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[239] to appear before the public to “make a few remarks,” or even introduce a speaker. It is often amusing, at a public dinner, to notice the difference between the man who has made his little speech and the man who has not — the jubilant faces of those who have the thing off their minds, the depths of preoccupied care or downright misery on the countenances of those who have still the torture in prospect. Now that women are having so much practice as public speakers, they are rapidly ceasing to exhibit any more nervousness about it than is constantly shown by men.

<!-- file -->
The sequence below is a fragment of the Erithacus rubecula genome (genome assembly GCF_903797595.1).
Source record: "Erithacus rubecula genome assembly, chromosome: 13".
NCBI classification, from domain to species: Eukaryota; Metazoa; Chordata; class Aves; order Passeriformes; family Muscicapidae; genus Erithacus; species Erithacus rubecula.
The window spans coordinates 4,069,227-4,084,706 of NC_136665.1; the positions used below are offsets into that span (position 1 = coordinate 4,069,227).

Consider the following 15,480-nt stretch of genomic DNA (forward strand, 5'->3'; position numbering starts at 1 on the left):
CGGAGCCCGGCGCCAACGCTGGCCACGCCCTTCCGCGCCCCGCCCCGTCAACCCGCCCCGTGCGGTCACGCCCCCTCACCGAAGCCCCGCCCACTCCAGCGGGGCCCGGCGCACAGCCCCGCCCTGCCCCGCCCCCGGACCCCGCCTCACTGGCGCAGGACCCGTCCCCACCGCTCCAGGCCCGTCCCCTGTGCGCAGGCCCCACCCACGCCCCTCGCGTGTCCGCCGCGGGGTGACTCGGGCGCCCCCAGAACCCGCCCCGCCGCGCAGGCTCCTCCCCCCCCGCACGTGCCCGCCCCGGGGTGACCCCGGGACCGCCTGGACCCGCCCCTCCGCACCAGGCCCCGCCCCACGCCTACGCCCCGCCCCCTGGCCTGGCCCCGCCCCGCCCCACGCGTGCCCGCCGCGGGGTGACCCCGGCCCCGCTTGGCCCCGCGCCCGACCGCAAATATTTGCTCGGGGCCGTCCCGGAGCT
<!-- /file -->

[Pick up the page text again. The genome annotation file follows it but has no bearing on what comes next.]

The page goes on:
The terrors of nervous prostration — that calamity which seems a new foe, but is really only a new name for an old one--haunt men almost equally with women. If men hold out longer against its approaches, which is doubtful, they succumb almost more hopelessly, and need as long time for a cure. I know young men of fine physique who, having for a year or two undertaken to combine too many different anxieties — for instance, a bread-earning occupation and the study of a profession — have taken to their bed in utter helplessness and frequent tears, and remained there for months. “More pangs and fears than wars or women have” were their penalty for an over-taxation of the nervous system. The fact that, as the life-insurance companies tell us, women on the whole outlive men, seems to indicate that

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